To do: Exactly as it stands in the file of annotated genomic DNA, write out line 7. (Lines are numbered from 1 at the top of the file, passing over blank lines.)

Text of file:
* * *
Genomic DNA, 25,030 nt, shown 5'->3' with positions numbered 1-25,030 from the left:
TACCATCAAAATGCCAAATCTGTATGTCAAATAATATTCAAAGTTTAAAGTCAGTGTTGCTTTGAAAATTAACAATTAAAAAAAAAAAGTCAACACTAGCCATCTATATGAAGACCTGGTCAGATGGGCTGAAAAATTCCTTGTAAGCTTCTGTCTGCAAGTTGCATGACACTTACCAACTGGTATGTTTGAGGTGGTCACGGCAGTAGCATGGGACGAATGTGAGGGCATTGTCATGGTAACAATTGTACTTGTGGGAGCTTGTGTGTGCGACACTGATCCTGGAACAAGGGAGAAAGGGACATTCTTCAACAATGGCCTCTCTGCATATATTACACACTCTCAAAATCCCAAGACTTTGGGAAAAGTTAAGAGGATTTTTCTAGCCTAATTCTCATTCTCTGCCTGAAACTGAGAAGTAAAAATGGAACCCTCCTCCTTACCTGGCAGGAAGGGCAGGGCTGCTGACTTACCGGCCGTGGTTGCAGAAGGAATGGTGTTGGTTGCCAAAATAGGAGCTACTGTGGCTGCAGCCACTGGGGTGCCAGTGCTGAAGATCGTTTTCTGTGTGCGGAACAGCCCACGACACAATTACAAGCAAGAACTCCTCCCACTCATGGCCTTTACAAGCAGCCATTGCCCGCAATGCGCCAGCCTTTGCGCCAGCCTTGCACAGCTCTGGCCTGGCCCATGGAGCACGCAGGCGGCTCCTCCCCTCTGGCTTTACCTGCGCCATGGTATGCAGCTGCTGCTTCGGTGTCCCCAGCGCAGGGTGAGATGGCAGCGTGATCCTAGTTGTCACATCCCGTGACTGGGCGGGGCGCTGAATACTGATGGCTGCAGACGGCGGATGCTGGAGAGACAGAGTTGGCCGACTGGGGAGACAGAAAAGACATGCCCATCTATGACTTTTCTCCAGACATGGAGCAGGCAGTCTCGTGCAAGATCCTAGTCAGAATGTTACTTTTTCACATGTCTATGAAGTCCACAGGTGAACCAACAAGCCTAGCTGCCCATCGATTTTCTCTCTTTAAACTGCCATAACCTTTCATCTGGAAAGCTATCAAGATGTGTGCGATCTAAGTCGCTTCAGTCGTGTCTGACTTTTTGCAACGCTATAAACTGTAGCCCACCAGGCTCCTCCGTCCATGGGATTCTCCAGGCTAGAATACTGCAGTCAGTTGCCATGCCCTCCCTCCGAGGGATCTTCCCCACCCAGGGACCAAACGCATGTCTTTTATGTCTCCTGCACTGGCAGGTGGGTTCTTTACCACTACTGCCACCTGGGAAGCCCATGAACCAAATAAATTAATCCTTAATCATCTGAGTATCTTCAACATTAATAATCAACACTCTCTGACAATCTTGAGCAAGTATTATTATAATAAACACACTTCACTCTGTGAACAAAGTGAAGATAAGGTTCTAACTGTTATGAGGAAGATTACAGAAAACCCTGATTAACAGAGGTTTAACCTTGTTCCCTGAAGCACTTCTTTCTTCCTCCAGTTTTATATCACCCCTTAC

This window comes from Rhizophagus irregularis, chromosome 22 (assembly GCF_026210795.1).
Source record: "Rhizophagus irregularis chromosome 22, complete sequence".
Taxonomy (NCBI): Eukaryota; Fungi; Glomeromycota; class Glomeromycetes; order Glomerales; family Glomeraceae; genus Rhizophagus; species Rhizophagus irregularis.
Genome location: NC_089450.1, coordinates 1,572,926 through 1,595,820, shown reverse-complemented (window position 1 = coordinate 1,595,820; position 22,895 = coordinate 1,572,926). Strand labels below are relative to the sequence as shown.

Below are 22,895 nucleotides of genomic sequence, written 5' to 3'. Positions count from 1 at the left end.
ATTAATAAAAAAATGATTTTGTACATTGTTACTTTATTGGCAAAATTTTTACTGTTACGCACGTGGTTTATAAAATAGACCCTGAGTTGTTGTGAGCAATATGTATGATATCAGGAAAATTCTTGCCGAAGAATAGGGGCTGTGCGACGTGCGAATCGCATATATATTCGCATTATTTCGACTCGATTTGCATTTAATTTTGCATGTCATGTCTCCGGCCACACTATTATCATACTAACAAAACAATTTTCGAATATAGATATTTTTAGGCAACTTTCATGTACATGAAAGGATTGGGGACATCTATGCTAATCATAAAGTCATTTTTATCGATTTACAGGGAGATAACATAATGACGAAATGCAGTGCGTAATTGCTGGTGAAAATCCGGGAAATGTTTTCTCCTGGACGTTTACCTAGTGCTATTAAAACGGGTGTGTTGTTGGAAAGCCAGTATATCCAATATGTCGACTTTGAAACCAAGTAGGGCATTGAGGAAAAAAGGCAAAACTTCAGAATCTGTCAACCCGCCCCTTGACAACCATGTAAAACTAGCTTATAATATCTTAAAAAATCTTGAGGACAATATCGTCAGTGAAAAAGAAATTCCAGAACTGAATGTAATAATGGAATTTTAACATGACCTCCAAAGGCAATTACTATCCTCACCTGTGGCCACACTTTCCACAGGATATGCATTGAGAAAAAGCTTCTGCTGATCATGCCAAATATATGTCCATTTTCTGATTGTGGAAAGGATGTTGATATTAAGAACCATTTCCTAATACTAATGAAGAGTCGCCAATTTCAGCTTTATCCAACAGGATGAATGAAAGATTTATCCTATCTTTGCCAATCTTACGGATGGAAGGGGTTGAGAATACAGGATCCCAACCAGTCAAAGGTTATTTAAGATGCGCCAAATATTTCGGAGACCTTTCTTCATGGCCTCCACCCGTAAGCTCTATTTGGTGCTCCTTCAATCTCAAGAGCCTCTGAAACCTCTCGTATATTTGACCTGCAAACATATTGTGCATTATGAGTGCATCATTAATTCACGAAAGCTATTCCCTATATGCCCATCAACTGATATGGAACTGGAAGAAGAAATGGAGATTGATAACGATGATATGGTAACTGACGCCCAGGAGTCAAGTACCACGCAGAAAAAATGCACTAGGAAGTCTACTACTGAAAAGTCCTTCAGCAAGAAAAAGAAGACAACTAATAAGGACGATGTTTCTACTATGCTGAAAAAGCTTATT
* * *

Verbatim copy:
Below are 22,895 nucleotides of genomic sequence, written 5' to 3'. Positions count from 1 at the left end.